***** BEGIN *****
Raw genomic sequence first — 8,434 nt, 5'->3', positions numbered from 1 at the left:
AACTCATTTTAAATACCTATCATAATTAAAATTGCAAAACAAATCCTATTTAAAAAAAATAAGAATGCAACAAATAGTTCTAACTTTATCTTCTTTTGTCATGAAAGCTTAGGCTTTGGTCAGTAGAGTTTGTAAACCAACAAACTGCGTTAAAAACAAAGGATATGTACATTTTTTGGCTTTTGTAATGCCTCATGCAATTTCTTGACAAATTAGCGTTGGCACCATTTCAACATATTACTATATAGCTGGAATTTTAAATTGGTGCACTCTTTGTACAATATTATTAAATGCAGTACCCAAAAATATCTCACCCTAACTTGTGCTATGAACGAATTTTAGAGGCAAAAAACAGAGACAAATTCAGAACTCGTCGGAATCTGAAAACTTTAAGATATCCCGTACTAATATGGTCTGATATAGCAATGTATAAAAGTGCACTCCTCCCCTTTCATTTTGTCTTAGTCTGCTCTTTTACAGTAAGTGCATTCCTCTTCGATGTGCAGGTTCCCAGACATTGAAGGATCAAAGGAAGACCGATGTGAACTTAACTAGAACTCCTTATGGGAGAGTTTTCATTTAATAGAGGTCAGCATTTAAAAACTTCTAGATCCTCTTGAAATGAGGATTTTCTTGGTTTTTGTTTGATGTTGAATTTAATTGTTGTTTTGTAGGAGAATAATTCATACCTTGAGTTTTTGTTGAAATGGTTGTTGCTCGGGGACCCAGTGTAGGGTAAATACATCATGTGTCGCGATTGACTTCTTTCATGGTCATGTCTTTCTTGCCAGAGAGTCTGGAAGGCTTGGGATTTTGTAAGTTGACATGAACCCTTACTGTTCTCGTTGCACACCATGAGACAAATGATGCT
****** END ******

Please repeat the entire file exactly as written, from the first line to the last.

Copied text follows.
Raw genomic sequence first — 8,434 nt, 5'->3', positions numbered from 1 at the left:
AACTCATTTTAAATACCTATCATAATTAAAATTGCAAAACAAATCCTATTTAAAAAAAATAAGAATGCAACAAATAGTTCTAACTTTATCTTCTTTTGTCATGAAAGCTTAGGCTTTGGTCAGTAGAGTTTGTAAACCAACAAACTGCGTTAAAAACAAAGGATATGTACATTTTTTGGCTTTTGTAATGCCTCATGCAATTTCTTGACAAATTAGCGTTGGCACCATTTCAACATATTACTATATAGCTGGAATTTTAAATTGGTGCACTCTTTGTACAATATTATTAAATGCAGTACCCAAAAATATCTCACCCTAACTTGTGCTATGAACGAATTTTAGAGGCAAAAAACAGAGACAAATTCAGAACTCGTCGGAATCTGAAAACTTTAAGATATCCCGTACTAATATGGTCTGATATAGCAATGTATAAAAGTGCACTCCTCCCCTTTCATTTTGTCTTAGTCTGCTCTTTTACAGTAAGTGCATTCCTCTTCGATGTGCAGGTTCCCAGACATTGAAGGATCAAAGGAAGACCGATGTGAACTTAACTAGAACTCCTTATGGGAGAGTTTTCATTTAATAGAGGTCAGCATTTAAAAACTTCTAGATCCTCTTGAAATGAGGATTTTCTTGGTTTTTGTTTGATGTTGAATTTAATTGTTGTTTTGTAGGAGAATAATTCATACCTTGAGTTTTTGTTGAAATGGTTGTTGCTCGGGGACCCAGTGTAGGGTAAATACATCATGTGTCGCGATTGACTTCTTTCATGGTCATGTCTTTCTTGCCAGAGAGTCTGGAAGGCTTGGGATTTTGTAAGTTGACATGAACCCTTACTGTTCTCGTTGCACACCATGAGACAAATGATGCT